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Changing Lives... One Student at a Time

Please enjoy this article that was written by one of our dear MOH friends…

Well, I was born a coal miner’s daughter. I am not Loretta Lynn who made a song famous by that name, but my life’s beginning does parallel hers – somewhat. No, I was not born in Butcher Hollow as the song so aptly states, but I was born smack-dab in the middle of Appalachia in Harlan County, and more specifically in the town of Cumberland, KY. My father worked in the coal mines in Benham and Lynch, just up the mountain from Cumberland. Life was hard! I can remember my mother standing in line to receive a ration coupon for flour, milk, bread, or meat. The coupons only gave her permission to receive the items at the company store – not pay for them with coins. The items were then deducted from the salary my father had earned. Extra money was non-existent. I knew the poverty of the area then. I know it now! In many ways it is worse now than then; however, through the years it may be noted that a social stratification remains unchanging; unemployment is inherent; a lack of educational opportunities abounds; and a poorly developed infrastructure never changes. None of these factors can accommodate life as we know it elsewhere.

In describing Appalachia, it is important to know the people. When that happens one can understand how extremely rich the area is. I know several families in the area. Additionally, through Mission of Hope (MOH), I have been honored to meet many students and their families through the Hope’s Scholarship Committee. In each instance I have found the students to be intelligent people who have an inherent wisdom that they use in unique ways. This has been especially true in Miranda, Deric, Abigail, Billy, and Lacey. As I have coached each of them in their advanced educational opportunities, they have exhibited a distinct pride in their heritage regardless of their financial status, exhibited a hunger for learning, and seized all opportunities that have been provided them. These characteristics, in tandem with their hard work and on-going assistance from Mission of Hope’sscholarship component, are successfully propelling them through the rigors of a good education at a quality institution of extended learning .They will achieve their dreams and goals. Mission of Hope and its Scholarship Program is making that possible.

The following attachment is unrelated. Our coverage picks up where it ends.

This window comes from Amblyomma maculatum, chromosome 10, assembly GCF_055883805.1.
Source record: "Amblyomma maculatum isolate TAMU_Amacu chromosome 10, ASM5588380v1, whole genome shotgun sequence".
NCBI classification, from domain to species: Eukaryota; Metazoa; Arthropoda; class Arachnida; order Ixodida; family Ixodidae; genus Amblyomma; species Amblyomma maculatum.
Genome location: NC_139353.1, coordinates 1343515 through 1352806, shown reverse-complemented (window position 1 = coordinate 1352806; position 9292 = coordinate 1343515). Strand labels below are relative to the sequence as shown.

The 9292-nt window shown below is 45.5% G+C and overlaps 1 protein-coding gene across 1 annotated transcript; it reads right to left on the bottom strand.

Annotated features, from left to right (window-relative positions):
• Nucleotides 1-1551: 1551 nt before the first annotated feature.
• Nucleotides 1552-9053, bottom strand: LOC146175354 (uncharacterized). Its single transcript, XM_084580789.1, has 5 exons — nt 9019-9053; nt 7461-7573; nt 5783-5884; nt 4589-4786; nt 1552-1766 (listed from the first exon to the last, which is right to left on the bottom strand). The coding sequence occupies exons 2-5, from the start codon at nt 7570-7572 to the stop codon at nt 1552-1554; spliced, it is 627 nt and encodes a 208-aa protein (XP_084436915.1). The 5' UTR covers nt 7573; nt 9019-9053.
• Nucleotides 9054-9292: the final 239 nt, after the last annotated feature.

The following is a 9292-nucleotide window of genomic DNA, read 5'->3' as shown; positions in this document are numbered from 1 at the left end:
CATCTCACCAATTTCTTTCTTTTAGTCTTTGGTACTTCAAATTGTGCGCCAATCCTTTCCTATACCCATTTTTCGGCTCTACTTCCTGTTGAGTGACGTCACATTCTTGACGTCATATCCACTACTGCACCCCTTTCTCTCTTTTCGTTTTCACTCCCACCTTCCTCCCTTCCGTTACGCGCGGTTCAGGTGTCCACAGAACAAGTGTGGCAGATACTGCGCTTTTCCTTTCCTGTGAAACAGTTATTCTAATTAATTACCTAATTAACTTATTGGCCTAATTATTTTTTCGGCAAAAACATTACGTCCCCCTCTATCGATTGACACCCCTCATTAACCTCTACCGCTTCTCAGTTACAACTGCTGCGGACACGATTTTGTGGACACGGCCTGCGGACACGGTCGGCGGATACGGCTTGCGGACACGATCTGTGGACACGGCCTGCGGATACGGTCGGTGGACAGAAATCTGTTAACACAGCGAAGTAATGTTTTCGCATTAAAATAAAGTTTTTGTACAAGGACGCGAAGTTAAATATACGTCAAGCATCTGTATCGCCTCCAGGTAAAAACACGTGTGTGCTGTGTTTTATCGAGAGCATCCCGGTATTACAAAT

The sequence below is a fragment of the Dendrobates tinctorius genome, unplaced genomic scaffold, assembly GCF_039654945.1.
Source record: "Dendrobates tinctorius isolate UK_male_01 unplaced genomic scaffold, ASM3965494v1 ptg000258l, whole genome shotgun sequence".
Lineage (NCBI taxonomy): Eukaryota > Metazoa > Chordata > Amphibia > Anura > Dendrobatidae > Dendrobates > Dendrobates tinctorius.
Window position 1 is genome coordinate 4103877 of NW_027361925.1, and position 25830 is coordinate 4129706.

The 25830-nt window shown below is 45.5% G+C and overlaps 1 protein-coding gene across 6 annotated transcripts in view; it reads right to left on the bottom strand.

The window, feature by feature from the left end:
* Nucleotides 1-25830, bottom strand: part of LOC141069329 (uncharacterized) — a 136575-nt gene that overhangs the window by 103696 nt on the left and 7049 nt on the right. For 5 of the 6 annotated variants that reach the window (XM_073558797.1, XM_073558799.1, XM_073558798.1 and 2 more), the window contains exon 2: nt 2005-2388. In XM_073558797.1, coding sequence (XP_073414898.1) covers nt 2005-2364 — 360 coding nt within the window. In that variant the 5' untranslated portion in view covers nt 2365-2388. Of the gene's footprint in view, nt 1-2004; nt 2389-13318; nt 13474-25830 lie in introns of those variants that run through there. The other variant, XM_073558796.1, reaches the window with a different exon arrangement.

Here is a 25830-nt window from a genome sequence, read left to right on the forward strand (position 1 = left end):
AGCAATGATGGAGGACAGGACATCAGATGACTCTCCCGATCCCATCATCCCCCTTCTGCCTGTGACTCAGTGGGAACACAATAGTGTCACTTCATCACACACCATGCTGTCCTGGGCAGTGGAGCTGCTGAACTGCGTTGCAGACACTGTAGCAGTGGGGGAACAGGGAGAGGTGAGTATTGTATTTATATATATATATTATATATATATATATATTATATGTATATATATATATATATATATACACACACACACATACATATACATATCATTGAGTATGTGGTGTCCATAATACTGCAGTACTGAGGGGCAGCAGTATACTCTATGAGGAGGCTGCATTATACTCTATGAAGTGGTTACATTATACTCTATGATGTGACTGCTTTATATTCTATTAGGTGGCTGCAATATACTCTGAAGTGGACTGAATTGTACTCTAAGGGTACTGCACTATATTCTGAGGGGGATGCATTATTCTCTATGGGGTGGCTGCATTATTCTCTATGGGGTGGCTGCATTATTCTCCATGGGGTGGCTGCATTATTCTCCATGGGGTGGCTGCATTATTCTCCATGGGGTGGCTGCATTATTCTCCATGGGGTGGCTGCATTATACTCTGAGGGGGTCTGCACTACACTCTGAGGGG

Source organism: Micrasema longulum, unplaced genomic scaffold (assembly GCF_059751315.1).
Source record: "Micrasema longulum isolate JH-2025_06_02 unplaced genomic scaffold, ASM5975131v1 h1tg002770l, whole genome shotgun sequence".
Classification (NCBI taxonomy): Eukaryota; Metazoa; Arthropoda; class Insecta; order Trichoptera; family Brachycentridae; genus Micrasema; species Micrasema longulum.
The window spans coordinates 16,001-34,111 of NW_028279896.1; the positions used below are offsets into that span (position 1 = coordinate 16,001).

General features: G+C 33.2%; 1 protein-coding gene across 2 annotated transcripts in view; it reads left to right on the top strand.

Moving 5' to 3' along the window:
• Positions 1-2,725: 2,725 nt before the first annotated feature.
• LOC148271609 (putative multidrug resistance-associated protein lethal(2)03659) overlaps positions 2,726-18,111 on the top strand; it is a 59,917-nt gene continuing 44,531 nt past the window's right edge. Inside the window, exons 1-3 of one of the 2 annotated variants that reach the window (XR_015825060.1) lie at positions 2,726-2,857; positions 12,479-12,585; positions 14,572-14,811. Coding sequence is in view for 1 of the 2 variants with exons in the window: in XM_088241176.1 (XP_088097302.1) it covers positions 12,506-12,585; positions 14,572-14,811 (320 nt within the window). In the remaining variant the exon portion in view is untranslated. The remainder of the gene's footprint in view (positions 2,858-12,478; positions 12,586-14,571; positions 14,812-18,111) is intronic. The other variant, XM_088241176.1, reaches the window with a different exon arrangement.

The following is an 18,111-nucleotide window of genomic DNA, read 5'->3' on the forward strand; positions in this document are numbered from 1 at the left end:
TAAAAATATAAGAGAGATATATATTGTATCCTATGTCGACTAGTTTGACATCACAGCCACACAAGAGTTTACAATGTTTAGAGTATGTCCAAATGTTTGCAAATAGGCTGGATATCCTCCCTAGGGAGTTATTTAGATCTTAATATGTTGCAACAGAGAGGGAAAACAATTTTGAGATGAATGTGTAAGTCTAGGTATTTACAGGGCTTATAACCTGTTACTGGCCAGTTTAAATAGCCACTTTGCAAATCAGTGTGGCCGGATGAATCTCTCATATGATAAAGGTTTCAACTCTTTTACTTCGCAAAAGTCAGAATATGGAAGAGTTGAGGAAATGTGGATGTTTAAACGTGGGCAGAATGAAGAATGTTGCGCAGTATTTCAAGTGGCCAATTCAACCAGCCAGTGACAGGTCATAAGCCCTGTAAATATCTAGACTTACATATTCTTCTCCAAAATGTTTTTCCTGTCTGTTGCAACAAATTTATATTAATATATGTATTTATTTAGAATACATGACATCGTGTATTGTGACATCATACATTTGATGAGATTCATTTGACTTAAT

I am inviting you to join me and other sponsors in an ongoing support of the Scholarship Fund. There are several ways to be involved:

  • Say a daily prayer for the area and the people – and more specifically, focus on one individual student daily.
  • Become a coach or mentor for one of the scholars.
  • Encourage your fellow Sunday School class members or church members to become coaches and mentors for an individual student.
  • Make an annual donation to MOH. Specify on your check MOH Scholarship Program
  • Name MOH Scholarship program as a targeted memorial or honorary gift.
  • Gift the MOH Scholarship Program in your will.

Please donate! There is no organization better equipped to address and change both the culture and the lives of people in Appalachia than MOH. Through its scholarship program, your meaningful act of generosity for a student can change the life of that individual (and a resulting change in their family) for the rest of their earthly lives. The donation will help to plant a seed that will ultimately grow into a new “flower” in Appalachia’s field of poverty and change the landscape of the area. As a coal miner’s daughter, I received this kind of assistance in my education. I speak from experience. It changed my life. I, therefore, am inviting you to you join me and participate in the MOH Scholarship Fund. Respond today! Together we can change the lives of others in a positive way.

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